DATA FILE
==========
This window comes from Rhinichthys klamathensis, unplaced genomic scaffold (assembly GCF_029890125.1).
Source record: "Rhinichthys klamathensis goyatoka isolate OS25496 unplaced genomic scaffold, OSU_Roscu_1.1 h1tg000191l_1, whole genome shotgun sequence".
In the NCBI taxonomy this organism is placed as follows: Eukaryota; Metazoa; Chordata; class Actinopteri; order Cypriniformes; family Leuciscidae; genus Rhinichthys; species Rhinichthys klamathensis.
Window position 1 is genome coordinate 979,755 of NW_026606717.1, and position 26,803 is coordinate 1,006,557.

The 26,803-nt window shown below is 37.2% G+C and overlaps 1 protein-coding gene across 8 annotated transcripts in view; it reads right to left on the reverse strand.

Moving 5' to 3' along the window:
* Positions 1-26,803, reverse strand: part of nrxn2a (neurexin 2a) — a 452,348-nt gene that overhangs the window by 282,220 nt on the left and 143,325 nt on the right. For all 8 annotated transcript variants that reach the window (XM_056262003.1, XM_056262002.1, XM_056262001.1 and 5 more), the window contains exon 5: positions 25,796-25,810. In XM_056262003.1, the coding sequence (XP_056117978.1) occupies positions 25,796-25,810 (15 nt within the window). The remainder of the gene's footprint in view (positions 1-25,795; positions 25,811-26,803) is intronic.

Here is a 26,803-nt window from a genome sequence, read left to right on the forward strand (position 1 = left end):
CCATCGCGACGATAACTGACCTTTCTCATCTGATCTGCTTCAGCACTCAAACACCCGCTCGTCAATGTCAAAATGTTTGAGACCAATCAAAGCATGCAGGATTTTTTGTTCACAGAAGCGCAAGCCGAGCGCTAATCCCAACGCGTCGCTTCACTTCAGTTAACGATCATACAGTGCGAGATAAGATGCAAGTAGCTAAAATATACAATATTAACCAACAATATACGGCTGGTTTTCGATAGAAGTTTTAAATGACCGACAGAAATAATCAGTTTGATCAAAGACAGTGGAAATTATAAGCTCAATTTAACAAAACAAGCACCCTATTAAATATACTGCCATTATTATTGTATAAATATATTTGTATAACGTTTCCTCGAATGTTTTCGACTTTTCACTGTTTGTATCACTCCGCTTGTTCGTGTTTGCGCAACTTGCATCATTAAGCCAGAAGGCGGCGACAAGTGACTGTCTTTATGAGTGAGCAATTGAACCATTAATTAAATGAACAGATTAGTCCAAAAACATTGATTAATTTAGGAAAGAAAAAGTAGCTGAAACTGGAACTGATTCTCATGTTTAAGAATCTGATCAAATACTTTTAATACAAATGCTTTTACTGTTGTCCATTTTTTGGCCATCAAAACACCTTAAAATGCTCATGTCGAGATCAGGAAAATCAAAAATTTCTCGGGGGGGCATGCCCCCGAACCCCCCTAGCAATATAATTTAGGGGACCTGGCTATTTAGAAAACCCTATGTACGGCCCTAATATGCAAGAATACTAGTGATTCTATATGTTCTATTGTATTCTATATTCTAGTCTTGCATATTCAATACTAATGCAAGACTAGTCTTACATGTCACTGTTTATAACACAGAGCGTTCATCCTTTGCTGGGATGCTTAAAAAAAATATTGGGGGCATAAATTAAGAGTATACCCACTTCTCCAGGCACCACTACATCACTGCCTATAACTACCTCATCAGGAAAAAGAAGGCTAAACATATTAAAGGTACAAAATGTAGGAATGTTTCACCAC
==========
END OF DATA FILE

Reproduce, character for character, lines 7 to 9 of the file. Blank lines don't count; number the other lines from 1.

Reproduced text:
* Positions 1-26,803, reverse strand: part of nrxn2a (neurexin 2a) — a 452,348-nt gene that overhangs the window by 282,220 nt on the left and 143,325 nt on the right. For all 8 annotated transcript variants that reach the window (XM_056262003.1, XM_056262002.1, XM_056262001.1 and 5 more), the window contains exon 5: positions 25,796-25,810. In XM_056262003.1, the coding sequence (XP_056117978.1) occupies positions 25,796-25,810 (15 nt within the window). The remainder of the gene's footprint in view (positions 1-25,795; positions 25,811-26,803) is intronic.

Here is a 26,803-nt window from a genome sequence, read left to right on the forward strand (position 1 = left end):
CCATCGCGACGATAACTGACCTTTCTCATCTGATCTGCTTCAGCACTCAAACACCCGCTCGTCAATGTCAAAATGTTTGAGACCAATCAAAGCATGCAGGATTTTTTGTTCACAGAAGCGCAAGCCGAGCGCTAATCCCAACGCGTCGCTTCACTTCAGTTAACGATCATACAGTGCGAGATAAGATGCAAGTAGCTAAAATATACAATATTAACCAACAATATACGGCTGGTTTTCGATAGAAGTTTTAAATGACCGACAGAAATAATCAGTTTGATCAAAGACAGTGGAAATTATAAGCTCAATTTAACAAAACAAGCACCCTATTAAATATACTGCCATTATTATTGTATAAATATATTTGTATAACGTTTCCTCGAATGTTTTCGACTTTTCACTGTTTGTATCACTCCGCTTGTTCGTGTTTGCGCAACTTGCATCATTAAGCCAGAAGGCGGCGACAAGTGACTGTCTTTATGAGTGAGCAATTGAACCATTAATTAAATGAACAGATTAGTCCAAAAACATTGATTAATTTAGGAAAGAAAAAGTAGCTGAAACTGGAACTGATTCTCATGTTTAAGAATCTGATCAAATACTTTTAATACAAATGCTTTTACTGTTGTCCATTTTTTGGCCATCAAAACACCTTAAAATGCTCATGTCGAGATCAGGAAAATCAAAAATTTCTCGGGGGGGCATGCCCCCGAACCCCCCTAGCAATATAATTTAGGGGACCTGGCTATTTAGAAAACCCTATGTACGGCCCTAATATGCAAGAATACTAGTGATTCTATATGTTCTATTGTATTCTATATTCTAGTCTTGCATATTCAATACTAATGCAAGACTAGTCTTACATGTCACTGTTTATAACACAGAGCGTTCATCCTTTGCTGGGATGCTTAAAAAAAATATTGGGGGCATAAATTAAGAGTATACCCACTTCTCCAGGCACCACTACATCACTGCCTATAACTACCTCATCAGGAAAAAGAAGGCTAAACATATTAAAGGTACAAAATGTAGGAATGTTTCACCAC